Leopard review part 3: Finder and Spotlight

I’ve talked about upgrading Mac OS X Tiger to Leopard, and about Leopard’s look and feel compared to Tiger’s. Here I’ll look at the new Leopard Finder, and talk about the Spotlight search feature in Leopard compared to its Tiger counterpart.

Finder in Tiger, while serviceable, always felt a bit clunky to me. Opening big folders was sluggish; the sidebar had its limitations; network shares were handled poorly. In particular, the way the entire system would hang when a network share dropped was appalling.

The Finder in Mac OS X Leopard

The Finder in Mac OS X Leopard

The Finder in Leopard is a definite improvement. Big folders open quickly. Preview icons take less time to render. The sidebar is nicer looking, and actually lists other computers in your network in the sidebar – this is a wonderful feature, as any network share is now only a couple of clicks away. But most importantly: No more system hangs when working with network shares! Not only do shares drop less often (despite Leopard’s Airport going up and down like a yo-yo – not sure why), but when they do, there’s no beachball for 10 minutes. This makes working on my wife’s Mac over the network actually usable now.

Going with the flow

Leopard’s Finder in Cover Flow mode

Leopard’s Finder offers a fourth way to view files and folders: as well as the traditional Icons, List and Columns views, we now have Cover Flow view. This works just like Cover Flow in iTunes, but instead of viewing album covers, you see previews of the items in the current folder. In theory this is great, as you can flip through a folder’s contents without having to actually open files to view them. In practice, it’s good for things like photos, just about OK for PDFs (if you make the Finder window big enough), and pointless for applications (all you see is a huge version of the application’s icon).

Other improvements

There are a few other minor improvements to the Finder, such as:

  • The new Use as Defaults button in the View Options dialog – an improvement over the old This Window Only/All Windows system in Tiger.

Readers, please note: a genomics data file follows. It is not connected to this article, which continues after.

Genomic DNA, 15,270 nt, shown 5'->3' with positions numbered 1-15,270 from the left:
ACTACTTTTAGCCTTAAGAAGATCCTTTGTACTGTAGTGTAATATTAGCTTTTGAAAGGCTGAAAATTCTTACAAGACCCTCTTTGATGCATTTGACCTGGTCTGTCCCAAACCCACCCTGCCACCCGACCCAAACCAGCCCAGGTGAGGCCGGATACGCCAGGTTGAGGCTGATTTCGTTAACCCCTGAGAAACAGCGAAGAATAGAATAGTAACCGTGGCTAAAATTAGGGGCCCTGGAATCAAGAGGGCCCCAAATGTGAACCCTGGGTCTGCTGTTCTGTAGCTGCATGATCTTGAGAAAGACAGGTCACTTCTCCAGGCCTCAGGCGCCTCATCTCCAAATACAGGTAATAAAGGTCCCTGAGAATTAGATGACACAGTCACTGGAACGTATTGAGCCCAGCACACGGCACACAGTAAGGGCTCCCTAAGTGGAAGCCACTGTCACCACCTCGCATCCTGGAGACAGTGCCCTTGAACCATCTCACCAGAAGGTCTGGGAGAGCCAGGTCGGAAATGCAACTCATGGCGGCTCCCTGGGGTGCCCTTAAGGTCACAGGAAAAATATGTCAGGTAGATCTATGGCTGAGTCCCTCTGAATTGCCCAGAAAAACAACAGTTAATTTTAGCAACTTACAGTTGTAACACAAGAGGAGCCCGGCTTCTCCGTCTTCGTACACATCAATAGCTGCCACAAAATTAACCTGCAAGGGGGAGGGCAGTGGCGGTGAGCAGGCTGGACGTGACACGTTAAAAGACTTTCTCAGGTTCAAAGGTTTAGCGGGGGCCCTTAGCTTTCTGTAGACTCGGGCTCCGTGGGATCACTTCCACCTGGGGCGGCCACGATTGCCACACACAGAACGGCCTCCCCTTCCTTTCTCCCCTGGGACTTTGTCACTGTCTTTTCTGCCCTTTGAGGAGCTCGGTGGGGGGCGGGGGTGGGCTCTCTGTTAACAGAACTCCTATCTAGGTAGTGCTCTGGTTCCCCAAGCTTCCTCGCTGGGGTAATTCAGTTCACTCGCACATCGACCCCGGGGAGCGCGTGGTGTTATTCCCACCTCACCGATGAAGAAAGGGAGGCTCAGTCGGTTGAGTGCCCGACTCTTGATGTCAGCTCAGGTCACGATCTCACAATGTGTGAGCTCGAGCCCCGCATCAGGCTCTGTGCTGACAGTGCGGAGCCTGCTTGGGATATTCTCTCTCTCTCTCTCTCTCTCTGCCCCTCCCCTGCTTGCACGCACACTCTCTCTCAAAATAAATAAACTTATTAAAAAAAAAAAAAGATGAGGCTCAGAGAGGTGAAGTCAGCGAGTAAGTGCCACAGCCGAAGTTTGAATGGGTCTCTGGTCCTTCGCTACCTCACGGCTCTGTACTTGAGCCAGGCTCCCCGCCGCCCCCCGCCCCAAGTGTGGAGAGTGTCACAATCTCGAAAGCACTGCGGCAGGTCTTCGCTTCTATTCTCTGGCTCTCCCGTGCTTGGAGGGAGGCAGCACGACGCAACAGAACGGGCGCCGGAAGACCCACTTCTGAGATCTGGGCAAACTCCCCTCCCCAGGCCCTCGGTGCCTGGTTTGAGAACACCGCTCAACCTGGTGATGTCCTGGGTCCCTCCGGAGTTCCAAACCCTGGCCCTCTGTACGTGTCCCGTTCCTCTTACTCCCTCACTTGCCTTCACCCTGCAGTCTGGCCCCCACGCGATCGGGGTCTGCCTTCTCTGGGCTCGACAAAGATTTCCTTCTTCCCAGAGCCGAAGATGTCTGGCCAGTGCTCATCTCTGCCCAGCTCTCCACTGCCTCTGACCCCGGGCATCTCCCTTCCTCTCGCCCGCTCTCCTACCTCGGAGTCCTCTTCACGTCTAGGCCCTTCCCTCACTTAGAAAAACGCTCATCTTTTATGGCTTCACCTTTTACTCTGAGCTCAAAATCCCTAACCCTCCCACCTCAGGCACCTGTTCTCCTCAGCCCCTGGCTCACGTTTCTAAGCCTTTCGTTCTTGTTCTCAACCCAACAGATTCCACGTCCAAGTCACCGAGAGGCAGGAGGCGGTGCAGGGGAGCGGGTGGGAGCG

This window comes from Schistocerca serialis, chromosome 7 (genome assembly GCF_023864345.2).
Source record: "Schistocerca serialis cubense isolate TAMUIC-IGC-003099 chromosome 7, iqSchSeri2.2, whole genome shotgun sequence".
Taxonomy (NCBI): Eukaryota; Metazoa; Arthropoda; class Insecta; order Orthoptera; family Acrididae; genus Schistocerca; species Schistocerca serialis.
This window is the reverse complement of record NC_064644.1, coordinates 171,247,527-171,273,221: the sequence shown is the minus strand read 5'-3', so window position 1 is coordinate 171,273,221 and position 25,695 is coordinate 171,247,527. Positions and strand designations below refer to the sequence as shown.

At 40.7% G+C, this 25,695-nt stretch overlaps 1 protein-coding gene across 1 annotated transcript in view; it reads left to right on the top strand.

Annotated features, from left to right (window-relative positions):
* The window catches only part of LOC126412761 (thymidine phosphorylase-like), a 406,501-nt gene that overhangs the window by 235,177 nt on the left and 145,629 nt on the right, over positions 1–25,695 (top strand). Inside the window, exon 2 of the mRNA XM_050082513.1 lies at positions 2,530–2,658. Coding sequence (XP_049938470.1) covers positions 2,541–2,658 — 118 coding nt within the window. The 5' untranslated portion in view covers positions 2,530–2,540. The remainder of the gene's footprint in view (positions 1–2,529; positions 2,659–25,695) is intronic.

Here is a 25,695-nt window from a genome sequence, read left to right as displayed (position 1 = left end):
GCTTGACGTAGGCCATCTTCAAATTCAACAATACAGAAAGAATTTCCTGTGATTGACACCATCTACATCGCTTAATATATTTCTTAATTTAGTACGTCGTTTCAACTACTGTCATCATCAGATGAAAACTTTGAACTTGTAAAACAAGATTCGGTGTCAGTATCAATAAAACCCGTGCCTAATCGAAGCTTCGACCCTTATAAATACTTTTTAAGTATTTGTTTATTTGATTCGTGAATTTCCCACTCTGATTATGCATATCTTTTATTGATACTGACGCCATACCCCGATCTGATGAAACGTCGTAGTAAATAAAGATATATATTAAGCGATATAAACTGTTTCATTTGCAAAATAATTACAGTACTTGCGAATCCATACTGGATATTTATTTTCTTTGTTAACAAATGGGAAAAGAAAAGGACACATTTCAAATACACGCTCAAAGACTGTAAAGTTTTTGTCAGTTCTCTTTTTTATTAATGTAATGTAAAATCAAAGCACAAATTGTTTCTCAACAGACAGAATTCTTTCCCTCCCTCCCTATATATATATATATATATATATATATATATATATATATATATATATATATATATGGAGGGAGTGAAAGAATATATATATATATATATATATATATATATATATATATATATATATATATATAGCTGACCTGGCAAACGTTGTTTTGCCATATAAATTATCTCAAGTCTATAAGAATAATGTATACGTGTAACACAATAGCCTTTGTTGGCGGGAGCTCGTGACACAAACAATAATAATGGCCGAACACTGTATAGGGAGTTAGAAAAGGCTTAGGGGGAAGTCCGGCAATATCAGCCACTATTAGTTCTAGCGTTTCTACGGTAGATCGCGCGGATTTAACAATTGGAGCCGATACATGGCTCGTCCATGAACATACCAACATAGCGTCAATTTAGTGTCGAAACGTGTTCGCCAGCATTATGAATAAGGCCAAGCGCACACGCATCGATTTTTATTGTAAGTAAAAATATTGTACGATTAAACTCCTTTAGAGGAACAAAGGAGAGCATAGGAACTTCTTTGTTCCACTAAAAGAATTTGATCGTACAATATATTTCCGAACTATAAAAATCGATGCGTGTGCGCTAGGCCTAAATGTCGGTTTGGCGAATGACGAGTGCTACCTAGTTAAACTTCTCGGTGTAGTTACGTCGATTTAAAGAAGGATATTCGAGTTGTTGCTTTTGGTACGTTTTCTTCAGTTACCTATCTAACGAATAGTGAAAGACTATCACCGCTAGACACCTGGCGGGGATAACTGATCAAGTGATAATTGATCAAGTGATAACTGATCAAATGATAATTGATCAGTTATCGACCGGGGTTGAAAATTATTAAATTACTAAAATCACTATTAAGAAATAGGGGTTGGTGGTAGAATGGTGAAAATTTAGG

• You can now control grid spacing in Icons view – great if you want to view lots of items in a window.
  • A nice Search For section in the sidebar allows you to quickly view all files changed in the last 24 hours, 48 hours, or week. There are also predefined searches for all images, movies and documents, and you can store your own searches here too.
  • When you press Return to rename a file, it only highlights the name (Tiger highlighted the extension too), making it easier to rename files while keeping their extensions intact.

Finding fault

It’s not all a bed of roses with the new Finder. For some reason, Finder on my wife’s iMac seems to like spinning up the external hard drive (with attendant 5-second freeze) whenever you do anything, such as opening a new window. It doesn’t happen on my iMac and, since I’ve only enabled Time Machine on my wife’s computer, I can only assume that Time Machine is the culprit.

Also, having an iDisk shortcut right at the top of the sidebar is pretty pointless unless you happen to have a .Mac account. I kept clicking it by mistake, prompting an annoying dialog box. (Fortunately it’s easy to remove by dragging it out of the sidebar.)

On the whole though, I love the new Finder in Leopard. It’s not revolutionary, but it’s an improvement over Tiger’s finder on almost every level, and actually helps me get stuff done faster.


Apple has made some significant improvements to Spotlight in Leopard. The biggest change for me is that it’s actually fast enough to be usable now. It no longer freezes half-way through typing a search term, and the results appear in 5 seconds, not 50. With Tiger, I could actually find my file manually in the Finder quicker than Spotlight could. Not so in Leopard.

In addition, it’s now a usable app launcher; if you type in an application’s name, it always appears as the Top Hit – just press Return to launch it.

Spotlight’s Show All feature is now more integrated into the Finder. In Tiger, Show All had its own quirky search results window; in Leopard it looks more like a regular Finder window. Indeed, the search results window now works the same way, regardless of whether you search via the Finder or via Spotlight. Much less confusing.

Spotlight in Leopard

Other Spotlight improvement include the ability to search just file names (great for narrowing down searches), boolean searches (AND, OR, NOT), and the ability to search all Macs on your network, not just your own.


Apple’s done a good job with the Finder and Spotlight in Leopard. While the improvements aren’t earth-shattering, they do make the Mac nicer and quicker to use. Everything feels snappier, more polished, and more stable. That’s a thumbs up from me!

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